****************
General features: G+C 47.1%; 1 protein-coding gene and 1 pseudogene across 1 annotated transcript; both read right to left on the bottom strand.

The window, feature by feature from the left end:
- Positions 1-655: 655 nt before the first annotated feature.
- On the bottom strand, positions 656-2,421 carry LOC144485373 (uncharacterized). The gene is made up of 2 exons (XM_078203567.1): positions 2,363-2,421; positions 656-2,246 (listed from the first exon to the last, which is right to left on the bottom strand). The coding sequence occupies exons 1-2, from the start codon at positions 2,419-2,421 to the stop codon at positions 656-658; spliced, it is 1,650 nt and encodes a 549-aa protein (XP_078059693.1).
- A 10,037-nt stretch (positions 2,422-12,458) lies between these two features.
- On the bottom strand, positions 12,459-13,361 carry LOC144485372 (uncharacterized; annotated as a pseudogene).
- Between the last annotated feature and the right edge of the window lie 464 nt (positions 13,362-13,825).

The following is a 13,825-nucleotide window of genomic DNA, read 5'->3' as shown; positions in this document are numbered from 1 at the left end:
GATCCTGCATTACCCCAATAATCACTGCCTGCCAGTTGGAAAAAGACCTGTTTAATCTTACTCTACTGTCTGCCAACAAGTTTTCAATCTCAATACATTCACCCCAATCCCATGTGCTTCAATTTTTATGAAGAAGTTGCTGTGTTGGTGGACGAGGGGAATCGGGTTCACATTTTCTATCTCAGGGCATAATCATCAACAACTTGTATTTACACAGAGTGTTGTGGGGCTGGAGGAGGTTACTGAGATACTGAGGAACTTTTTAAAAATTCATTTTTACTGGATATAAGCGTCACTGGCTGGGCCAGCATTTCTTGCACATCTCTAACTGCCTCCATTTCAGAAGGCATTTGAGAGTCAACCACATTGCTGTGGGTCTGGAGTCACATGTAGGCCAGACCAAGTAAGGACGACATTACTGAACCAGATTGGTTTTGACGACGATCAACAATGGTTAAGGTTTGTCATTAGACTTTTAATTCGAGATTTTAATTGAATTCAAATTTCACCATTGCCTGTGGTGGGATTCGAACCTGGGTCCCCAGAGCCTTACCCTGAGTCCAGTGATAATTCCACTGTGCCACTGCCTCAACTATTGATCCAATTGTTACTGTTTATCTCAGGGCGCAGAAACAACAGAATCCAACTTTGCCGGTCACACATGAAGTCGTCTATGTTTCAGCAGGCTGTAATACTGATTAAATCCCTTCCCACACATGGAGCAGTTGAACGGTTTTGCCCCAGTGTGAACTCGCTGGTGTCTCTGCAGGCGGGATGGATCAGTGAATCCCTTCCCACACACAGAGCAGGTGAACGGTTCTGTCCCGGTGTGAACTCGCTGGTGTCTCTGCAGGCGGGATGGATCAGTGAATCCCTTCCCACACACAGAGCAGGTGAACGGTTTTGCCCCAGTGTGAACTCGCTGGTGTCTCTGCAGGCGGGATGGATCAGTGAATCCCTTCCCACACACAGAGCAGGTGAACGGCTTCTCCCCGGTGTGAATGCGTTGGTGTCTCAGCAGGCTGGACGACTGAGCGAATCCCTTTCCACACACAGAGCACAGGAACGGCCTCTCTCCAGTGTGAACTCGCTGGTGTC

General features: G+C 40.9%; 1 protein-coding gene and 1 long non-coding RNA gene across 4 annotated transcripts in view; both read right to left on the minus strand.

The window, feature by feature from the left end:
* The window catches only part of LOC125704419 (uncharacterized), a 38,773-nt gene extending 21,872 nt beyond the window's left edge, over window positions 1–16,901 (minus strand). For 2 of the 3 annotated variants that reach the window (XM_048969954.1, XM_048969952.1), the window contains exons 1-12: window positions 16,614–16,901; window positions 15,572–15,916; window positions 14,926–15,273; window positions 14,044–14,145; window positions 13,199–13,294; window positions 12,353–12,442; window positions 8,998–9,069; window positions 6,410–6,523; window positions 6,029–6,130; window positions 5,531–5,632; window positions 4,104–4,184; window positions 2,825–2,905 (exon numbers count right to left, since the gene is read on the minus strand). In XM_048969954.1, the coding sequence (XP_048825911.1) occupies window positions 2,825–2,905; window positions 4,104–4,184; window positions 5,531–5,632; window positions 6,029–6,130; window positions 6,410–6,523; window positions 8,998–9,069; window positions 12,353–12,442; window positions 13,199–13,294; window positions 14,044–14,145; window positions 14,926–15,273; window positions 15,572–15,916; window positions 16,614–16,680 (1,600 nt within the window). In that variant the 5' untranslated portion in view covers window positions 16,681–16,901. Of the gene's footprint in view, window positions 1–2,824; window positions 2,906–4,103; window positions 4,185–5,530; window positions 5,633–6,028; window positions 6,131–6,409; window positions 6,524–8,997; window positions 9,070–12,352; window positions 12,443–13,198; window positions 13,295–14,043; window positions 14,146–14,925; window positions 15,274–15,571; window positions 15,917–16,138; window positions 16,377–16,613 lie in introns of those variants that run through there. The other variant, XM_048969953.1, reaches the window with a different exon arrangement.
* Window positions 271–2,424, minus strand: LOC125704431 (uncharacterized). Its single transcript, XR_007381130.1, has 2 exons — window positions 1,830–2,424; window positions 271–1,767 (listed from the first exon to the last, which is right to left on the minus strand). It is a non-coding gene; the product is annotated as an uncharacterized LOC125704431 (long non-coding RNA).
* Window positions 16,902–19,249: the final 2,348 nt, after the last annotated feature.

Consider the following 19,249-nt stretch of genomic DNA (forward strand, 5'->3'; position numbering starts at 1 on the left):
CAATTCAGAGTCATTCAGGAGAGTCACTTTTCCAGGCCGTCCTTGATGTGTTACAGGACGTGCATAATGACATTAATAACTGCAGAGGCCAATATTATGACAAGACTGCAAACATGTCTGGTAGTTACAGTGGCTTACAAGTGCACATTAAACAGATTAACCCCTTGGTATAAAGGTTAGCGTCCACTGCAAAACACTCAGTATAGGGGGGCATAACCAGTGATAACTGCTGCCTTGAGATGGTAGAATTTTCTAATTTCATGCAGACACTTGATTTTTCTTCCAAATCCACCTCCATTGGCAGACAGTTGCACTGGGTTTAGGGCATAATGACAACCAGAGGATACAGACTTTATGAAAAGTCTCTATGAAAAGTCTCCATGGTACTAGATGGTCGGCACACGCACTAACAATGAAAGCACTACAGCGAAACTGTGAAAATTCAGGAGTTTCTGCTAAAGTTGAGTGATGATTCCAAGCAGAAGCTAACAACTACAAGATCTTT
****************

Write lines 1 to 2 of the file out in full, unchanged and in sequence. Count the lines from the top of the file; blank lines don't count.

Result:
General features: G+C 47.1%; 1 protein-coding gene and 1 pseudogene across 1 annotated transcript; both read right to left on the bottom strand.

The window, feature by feature from the left end: